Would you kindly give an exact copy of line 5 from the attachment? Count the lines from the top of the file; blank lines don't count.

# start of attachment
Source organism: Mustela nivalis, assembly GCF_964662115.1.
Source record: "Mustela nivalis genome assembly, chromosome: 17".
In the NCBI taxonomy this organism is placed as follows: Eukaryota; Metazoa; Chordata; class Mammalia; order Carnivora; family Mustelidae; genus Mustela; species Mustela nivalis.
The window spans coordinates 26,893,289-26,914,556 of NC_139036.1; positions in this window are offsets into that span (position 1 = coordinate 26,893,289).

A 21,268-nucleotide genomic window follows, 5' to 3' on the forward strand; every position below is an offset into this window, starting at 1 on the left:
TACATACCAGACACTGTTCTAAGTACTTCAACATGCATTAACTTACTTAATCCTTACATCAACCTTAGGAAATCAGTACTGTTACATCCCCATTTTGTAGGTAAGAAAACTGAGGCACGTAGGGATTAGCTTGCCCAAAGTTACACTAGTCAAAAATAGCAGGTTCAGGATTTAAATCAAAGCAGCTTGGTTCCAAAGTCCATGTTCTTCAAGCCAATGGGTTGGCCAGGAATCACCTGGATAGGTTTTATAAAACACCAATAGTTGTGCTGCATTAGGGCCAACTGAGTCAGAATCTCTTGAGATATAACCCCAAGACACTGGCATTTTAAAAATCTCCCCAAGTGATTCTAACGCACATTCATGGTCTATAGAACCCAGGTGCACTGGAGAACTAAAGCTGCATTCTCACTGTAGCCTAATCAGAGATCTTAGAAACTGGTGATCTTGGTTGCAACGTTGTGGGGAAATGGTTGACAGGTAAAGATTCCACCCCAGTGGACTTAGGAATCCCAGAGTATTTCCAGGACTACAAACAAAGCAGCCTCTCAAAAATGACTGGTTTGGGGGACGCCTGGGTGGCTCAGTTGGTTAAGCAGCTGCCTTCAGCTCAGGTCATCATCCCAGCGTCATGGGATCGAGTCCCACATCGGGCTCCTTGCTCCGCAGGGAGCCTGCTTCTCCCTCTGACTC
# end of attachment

A 21,268-nucleotide genomic window follows, 5' to 3' on the forward strand; every position below is an offset into this window, starting at 1 on the left: